CoolData blog

4 March 2011

Giving-related variables: Keep or leave out?

Filed under: Best practices, Model building, Predictor variables, regression — Tags: — kevinmacdonell @ 1:37 pm

When should you include giving-related variables in your predictive model, and when should you leave them out? This can seem a bit slippery, because there isn’t one answer that applies to all models. In fact, some things I’ve written lately have confused people, so it’s time to clarify the issue (as I understand it, at least).

A giving-related variable is any type of data that would not exist if the individual had not given a gift. Some of the confusion springs from an earlier blog post, my Big List of 100 predictor variables. Near the end of that giant list of suggested predictor variables, I tacked on another list of variables that are all giving-related. Without explanation, I remarked that these variables were reserved for “donor-only models for which the outcome variable is not ‘giving’.” A fellow data miner asked me in response: “Does that mean you normally don’t use giving stats for your major giving models? I’m confused. I would tend to throw all this stuff in my model.”

The answer to that question is: “It depends.” Primarily, it depends on the nature of the question I am trying to answer, which is to say, how I define the dependent variable (a.k.a. outcome variable). Secondarily, but related to the first, it depends on whether I want to score non-donors as well as donors, or donors only.

Let’s say we want to predict who will give to the Annual Fund. It’s a donor acquisition model, so of course our sample to score will include both donors and non-donors. The dependent variable could be defined as either ‘Lifetime giving’ or the binary variable ‘Is a donor’ (0/1). Either way, we should avoid using predictors that are proxies for our dependent variable — that is, predictors that mean the same thing as our dependent variable. For example, ‘Number of gifts’ or even ‘Made a gift with an American Express card’ are both proxies for ‘Is a donor’ — all the non-donors in your data set will by definition be excluded from having this attribute.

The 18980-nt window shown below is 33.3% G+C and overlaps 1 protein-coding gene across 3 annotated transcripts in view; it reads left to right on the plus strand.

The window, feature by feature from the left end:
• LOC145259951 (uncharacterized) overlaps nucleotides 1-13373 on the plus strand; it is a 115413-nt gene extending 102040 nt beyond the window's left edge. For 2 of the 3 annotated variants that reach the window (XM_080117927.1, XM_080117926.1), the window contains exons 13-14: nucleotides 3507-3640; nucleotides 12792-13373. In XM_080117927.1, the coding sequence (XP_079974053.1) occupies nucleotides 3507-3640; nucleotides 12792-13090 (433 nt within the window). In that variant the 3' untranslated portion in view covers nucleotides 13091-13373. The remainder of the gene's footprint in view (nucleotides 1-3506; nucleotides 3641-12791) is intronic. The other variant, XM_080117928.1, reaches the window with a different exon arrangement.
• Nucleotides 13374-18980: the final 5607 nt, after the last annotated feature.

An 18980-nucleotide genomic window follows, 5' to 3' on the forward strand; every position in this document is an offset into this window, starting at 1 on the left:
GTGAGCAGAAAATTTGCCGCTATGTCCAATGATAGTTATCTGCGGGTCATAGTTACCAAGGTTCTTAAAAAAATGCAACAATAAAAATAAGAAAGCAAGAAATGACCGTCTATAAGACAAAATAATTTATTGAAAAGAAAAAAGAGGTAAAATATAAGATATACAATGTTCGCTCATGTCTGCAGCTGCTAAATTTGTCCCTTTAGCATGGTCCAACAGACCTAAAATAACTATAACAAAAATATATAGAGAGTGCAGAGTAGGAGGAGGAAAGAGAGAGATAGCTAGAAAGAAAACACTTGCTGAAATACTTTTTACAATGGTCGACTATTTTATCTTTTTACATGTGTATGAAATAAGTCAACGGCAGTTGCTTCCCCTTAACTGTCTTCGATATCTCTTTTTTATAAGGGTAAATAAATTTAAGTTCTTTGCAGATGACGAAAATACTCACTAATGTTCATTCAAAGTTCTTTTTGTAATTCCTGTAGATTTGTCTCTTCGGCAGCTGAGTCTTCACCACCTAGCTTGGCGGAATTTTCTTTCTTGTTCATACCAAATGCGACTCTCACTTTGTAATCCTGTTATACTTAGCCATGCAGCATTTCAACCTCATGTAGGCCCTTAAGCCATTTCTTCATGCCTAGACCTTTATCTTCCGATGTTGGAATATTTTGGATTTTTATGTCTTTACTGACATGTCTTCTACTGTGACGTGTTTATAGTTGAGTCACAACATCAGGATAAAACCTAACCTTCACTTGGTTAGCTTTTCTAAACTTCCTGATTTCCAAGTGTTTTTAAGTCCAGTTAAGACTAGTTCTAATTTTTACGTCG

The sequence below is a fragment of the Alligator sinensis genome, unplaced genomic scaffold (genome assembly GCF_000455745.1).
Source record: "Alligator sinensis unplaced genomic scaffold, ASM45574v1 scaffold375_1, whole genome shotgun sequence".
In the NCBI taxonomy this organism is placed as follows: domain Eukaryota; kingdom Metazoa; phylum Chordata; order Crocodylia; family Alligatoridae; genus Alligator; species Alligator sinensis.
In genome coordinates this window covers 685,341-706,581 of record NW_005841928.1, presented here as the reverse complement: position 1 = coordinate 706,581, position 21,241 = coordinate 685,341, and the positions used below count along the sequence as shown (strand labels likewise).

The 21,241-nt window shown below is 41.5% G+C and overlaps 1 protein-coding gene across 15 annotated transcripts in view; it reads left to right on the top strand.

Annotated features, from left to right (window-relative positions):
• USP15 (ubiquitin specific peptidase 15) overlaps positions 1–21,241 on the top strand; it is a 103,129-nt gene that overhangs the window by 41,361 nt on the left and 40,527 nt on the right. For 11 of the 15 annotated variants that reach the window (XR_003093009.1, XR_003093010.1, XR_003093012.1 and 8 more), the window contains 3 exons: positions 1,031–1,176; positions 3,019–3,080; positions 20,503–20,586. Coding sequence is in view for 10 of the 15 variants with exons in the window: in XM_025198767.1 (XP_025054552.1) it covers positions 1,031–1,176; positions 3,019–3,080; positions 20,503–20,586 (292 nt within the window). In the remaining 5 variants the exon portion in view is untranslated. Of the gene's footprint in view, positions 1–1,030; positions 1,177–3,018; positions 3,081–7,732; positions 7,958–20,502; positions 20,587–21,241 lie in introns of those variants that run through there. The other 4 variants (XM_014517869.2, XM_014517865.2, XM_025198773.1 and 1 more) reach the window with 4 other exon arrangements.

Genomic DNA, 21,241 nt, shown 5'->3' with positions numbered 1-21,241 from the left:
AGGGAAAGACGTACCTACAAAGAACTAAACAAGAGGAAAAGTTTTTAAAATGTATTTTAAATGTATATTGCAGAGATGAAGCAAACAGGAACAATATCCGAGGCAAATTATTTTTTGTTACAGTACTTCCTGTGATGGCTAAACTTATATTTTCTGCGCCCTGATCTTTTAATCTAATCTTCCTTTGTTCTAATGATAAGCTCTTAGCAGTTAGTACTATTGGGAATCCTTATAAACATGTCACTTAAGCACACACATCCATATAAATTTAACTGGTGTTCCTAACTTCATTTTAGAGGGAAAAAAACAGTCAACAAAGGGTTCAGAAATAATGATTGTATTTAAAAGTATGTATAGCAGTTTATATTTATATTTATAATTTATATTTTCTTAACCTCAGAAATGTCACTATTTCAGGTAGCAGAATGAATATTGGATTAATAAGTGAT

If I have non-donors in my sample and I want to give them scores, then I have to stay away from ANY giving-related variables. This would be especially true of an acquisition model: I want the non-donors to have a chance at getting a high score, but that won’t happen if I introduce giving-related variables into the model.

“Throwing everything into the model” might give you an excellent value for R squared, but that’s only because you’ve allowed “Y” to leak into the “X” side of the equation. In other words, the model is predicting “donors will be donors, and non-donors won’t be donors.” “Y=Y” is not a very interesting insight. That’s the very opposite of what predictive modeling is all about.